When natural disasters strike, the U.S. Army Corps of Engineers, Savannah District, deploys its temporary Emergency Power Planning and Response Team to provide electricity and hope to communities in distress.
One of seven Emergency PRTs operated nationwide by the Corps, the team is equipped with the capability to deploy and provide a spectrum of support. The team’s services range from technical expertise to the seamless “turnkey” installation of emergency generators at critical public facilities, such as hospitals, fire departments, police stations, and critical care facilities such as nursing homes, shelters, and wastewater facilities.
Throughout the past two years, the Savannah District Emergency PRT has responded to crises in various locations, including Puerto Rico, St. Croix, U.S. Virgin Islands and most recently, Saipan during the aftermath of Typhoon Bolaven.
“It is important, not only within the Savannah District, but also as one of the USACE missions, to be able to provide this critical asset to any state or territory when asked,” said Master Sgt. Shermaine Malone, who served as a contract specialist for the Saipan mission on the District’s Emergency PRT. “This enables us to be a vital source of support and help them reestablish power to essential facilities.”
While this was Malone’s first mission with the Savannah District, he’s spent most of his military career working in acquisitions supporting exercises and missions in different countries. For this mission, his primary responsibility was providing contractor oversight and keeping accountability of contracted equipment while assisting the mission manager, as the subject matter expert on the contract.
“For me, it was an awesome experience because I was able to see how the team functions as a whole, and I was able to work closely with the contractor,” said Shermaine.
Shermaine said although the storm took a different route, the team was able to assist the people of Saipan in a different way.
“We conducted extensive assessments to equip them for potential future crises,” said Malone. “Collectively, this will make all of us more prepared and will provide everyone with a better understanding of the essential resources that will be needed. By the time we touch down, we will have gained a comprehensive understanding of the specific support requirements in various local areas.”
Collaboration and Coordination
Malone worked closely with Laura Salas who served as the team’s mission manager- the supervisory position responsible for the total execution of the mission. A member of the Emergency PRT since 2018, Salas said she finds deep satisfaction and a unique camaraderie in being part of the team. For her, it’s not just a job; it’s a meaningful way to contribute to the well-being of affected communities and forge connections with new people who share a common purpose.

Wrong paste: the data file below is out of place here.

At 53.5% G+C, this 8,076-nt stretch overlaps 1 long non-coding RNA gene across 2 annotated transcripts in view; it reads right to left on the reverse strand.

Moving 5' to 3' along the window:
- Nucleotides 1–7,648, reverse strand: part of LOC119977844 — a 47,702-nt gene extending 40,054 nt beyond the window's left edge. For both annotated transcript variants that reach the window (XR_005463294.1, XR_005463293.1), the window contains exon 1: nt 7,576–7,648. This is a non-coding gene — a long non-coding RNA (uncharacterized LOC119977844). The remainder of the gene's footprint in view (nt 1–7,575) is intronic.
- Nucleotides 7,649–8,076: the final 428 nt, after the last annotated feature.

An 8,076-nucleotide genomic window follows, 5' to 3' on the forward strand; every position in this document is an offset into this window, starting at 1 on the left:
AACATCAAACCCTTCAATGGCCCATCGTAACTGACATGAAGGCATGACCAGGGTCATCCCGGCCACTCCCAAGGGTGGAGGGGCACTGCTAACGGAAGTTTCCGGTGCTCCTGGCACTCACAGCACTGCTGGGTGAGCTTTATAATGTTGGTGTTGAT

“The PRT gives me an opportunity to perform at my best, and I can develop skills I may not have the chance to develop at my ordinary day job. I also get to meet people from all over that I wouldn’t normally meet,” said Salas. “I have made friends from throughout the Corps, and we all lean on each other for support.”
Salas said one of the best parts of participating in missions is meeting the people of the communities they serve.
“When we go into the neighborhoods and the schools to check the generators, the families are very thankful, and all the kids are excited to see us. It is a nice feeling knowing we are helping them out,” said Salas.
The Emergency PRT works closely with the 249 th Engineer Battalion, who accompanies them on every mission.
“The 249th provides the technical expertise and conducts assessments and we coordinate all of the activities for the mission,” said Salas.
The Temporary Emergency Power PRTs also partner with key entities such as the Federal Emergency Management Agency, the Department of Energy, and local and state authorities. This collaborative network extends to contractors, forming a united front against the challenges presented by disasters.
Salas said by working together with these agencies, the Emergency PRTs ensure a holistic and coordinated response to emergencies, leaving no stone unturned in their mission to restore the states or territories to normalcy.
Emergency Management Specialist Tatjana Tessneer, who has overseen the Power Team for years, dispelled a prevailing misconception about the team’s requirements. Tessneer said contrary to popular belief, Power Team members do not need an engineering background or specific knowledge of electricity.
“There are numerous diverse positions within the team, offering a wide array of opportunities,” said Tessneer. “You don’t need to be an engineer to contribute effectively.”
Each 12-person team typically comprises roles as a power mission commander, action officer, mission manager, mission specialist, logistics specialist, mission liaison officer, mission liaison, quality assurance supervisor and quality assurance personnel.
Malone urges individuals to consider volunteering for the team, emphasizing the wealth of possibilities it presents.
“It’s a fantastic opportunity to step outside your normal work environment,” said Malone. “Both personally and professionally, it’s an enriching experience that I believe will foster growth in so many ways.”
Those interested in joining the Emergency Power Team should reach out to the Emergency Management Division.